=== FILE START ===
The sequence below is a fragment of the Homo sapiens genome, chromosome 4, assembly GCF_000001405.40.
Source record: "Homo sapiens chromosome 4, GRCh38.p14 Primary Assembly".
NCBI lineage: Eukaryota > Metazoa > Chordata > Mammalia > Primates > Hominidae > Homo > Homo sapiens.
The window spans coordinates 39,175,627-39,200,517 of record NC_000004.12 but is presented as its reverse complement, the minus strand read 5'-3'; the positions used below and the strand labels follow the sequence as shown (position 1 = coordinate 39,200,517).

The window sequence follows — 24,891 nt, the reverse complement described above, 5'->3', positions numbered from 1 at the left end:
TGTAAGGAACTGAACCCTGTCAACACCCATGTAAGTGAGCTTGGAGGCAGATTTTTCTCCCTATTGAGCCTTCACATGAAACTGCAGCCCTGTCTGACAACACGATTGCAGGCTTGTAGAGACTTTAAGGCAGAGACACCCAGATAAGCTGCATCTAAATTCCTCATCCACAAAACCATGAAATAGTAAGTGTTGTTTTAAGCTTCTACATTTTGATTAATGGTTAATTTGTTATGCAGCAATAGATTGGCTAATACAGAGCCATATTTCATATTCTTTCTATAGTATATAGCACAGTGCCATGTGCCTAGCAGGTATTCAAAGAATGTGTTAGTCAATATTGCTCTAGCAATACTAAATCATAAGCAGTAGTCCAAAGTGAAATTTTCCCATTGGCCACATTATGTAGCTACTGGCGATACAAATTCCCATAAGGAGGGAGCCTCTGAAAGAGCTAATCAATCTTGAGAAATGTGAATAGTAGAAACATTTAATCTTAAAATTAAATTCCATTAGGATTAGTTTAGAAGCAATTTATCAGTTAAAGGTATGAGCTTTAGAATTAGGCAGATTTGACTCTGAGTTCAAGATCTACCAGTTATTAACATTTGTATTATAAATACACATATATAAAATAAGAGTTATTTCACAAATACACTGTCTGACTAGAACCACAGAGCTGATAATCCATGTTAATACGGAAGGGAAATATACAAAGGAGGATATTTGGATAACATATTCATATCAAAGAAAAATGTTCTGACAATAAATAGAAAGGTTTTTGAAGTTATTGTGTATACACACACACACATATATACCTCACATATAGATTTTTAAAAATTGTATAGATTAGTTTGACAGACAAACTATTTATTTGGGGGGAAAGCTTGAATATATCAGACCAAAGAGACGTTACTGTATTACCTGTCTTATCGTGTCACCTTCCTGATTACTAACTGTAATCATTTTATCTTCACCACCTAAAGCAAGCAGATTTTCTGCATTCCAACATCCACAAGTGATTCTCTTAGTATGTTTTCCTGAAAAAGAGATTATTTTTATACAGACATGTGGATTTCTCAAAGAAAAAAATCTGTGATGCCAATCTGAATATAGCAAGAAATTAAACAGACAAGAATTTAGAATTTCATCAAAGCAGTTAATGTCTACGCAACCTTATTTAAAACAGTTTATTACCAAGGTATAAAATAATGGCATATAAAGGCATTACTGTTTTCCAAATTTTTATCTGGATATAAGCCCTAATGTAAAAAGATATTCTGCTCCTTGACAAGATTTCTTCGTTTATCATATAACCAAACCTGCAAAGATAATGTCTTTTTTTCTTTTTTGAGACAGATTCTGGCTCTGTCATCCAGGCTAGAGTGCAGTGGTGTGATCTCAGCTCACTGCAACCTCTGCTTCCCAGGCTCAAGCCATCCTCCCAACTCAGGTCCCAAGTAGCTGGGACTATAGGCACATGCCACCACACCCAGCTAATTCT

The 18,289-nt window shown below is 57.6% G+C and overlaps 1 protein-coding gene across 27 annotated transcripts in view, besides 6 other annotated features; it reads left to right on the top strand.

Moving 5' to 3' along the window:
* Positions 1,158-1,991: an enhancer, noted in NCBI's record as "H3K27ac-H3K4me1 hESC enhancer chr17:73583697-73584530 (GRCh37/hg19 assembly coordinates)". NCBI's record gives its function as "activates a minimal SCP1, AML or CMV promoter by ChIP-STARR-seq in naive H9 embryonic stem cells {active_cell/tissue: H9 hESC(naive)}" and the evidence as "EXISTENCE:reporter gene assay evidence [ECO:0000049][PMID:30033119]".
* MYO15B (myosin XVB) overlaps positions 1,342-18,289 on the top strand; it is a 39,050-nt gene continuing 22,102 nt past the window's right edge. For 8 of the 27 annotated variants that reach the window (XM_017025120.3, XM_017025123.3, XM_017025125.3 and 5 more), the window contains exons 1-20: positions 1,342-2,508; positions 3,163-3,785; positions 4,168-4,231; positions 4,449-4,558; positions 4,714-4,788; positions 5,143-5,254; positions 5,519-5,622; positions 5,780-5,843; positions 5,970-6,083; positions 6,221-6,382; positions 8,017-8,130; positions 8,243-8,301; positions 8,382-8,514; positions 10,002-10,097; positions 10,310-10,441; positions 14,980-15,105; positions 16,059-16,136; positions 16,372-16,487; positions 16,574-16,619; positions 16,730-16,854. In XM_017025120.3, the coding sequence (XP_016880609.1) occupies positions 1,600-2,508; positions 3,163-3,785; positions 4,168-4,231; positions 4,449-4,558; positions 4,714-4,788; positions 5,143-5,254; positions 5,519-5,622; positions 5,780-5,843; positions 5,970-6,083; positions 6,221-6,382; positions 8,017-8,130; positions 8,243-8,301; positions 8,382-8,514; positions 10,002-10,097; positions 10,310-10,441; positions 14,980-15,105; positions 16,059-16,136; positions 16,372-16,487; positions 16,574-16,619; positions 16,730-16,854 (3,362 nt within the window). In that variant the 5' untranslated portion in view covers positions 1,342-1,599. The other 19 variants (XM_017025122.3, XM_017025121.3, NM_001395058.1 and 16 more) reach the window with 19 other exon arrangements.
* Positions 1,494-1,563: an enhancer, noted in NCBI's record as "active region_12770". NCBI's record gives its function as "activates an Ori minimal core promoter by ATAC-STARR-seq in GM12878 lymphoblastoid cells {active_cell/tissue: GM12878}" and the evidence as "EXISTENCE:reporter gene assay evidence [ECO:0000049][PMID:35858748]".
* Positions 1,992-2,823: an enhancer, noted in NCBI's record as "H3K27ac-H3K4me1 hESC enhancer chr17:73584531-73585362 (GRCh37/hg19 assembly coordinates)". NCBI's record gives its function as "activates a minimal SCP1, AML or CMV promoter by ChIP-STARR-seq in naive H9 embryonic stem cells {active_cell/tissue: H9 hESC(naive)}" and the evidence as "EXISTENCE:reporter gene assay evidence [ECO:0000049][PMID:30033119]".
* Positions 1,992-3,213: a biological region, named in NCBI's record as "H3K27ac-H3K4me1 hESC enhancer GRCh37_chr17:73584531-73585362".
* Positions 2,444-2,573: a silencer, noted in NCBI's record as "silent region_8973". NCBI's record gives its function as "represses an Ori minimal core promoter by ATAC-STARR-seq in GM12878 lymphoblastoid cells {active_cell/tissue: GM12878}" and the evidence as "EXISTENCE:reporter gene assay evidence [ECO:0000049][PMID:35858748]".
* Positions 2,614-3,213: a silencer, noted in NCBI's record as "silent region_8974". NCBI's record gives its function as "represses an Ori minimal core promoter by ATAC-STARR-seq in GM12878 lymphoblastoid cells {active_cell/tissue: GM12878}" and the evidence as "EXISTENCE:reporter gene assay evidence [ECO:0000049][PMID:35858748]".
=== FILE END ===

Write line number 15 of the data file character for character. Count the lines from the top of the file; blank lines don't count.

* Positions 2,614-3,213: a silencer, noted in NCBI's record as "silent region_8974". NCBI's record gives its function as "represses an Ori minimal core promoter by ATAC-STARR-seq in GM12878 lymphoblastoid cells {active_cell/tissue: GM12878}" and the evidence as "EXISTENCE:reporter gene assay evidence [ECO:0000049][PMID:35858748]".